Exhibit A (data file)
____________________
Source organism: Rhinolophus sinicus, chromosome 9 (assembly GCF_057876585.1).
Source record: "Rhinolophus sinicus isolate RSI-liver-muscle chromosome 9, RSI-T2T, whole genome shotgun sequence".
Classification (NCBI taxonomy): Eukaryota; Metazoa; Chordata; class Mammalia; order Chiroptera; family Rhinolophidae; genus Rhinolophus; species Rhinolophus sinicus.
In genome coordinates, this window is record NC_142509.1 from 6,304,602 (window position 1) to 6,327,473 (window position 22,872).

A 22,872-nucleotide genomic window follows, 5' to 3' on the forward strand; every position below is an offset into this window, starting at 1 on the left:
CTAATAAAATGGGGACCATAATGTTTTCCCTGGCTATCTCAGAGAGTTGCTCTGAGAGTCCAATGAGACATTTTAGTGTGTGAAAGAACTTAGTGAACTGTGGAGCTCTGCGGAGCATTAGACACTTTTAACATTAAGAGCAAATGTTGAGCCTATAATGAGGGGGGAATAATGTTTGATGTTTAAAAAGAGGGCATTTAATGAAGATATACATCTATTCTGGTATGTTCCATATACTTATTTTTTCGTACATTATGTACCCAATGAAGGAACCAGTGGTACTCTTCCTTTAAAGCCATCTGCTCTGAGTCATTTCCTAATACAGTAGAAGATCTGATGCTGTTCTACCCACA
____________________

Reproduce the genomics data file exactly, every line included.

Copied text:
Source organism: Rhinolophus sinicus, chromosome 9 (assembly GCF_057876585.1).
Source record: "Rhinolophus sinicus isolate RSI-liver-muscle chromosome 9, RSI-T2T, whole genome shotgun sequence".
Classification (NCBI taxonomy): Eukaryota; Metazoa; Chordata; class Mammalia; order Chiroptera; family Rhinolophidae; genus Rhinolophus; species Rhinolophus sinicus.
In genome coordinates, this window is record NC_142509.1 from 6,304,602 (window position 1) to 6,327,473 (window position 22,872).

A 22,872-nucleotide genomic window follows, 5' to 3' on the forward strand; every position below is an offset into this window, starting at 1 on the left:
CTAATAAAATGGGGACCATAATGTTTTCCCTGGCTATCTCAGAGAGTTGCTCTGAGAGTCCAATGAGACATTTTAGTGTGTGAAAGAACTTAGTGAACTGTGGAGCTCTGCGGAGCATTAGACACTTTTAACATTAAGAGCAAATGTTGAGCCTATAATGAGGGGGGAATAATGTTTGATGTTTAAAAAGAGGGCATTTAATGAAGATATACATCTATTCTGGTATGTTCCATATACTTATTTTTTCGTACATTATGTACCCAATGAAGGAACCAGTGGTACTCTTCCTTTAAAGCCATCTGCTCTGAGTCATTTCCTAATACAGTAGAAGATCTGATGCTGTTCTACCCACA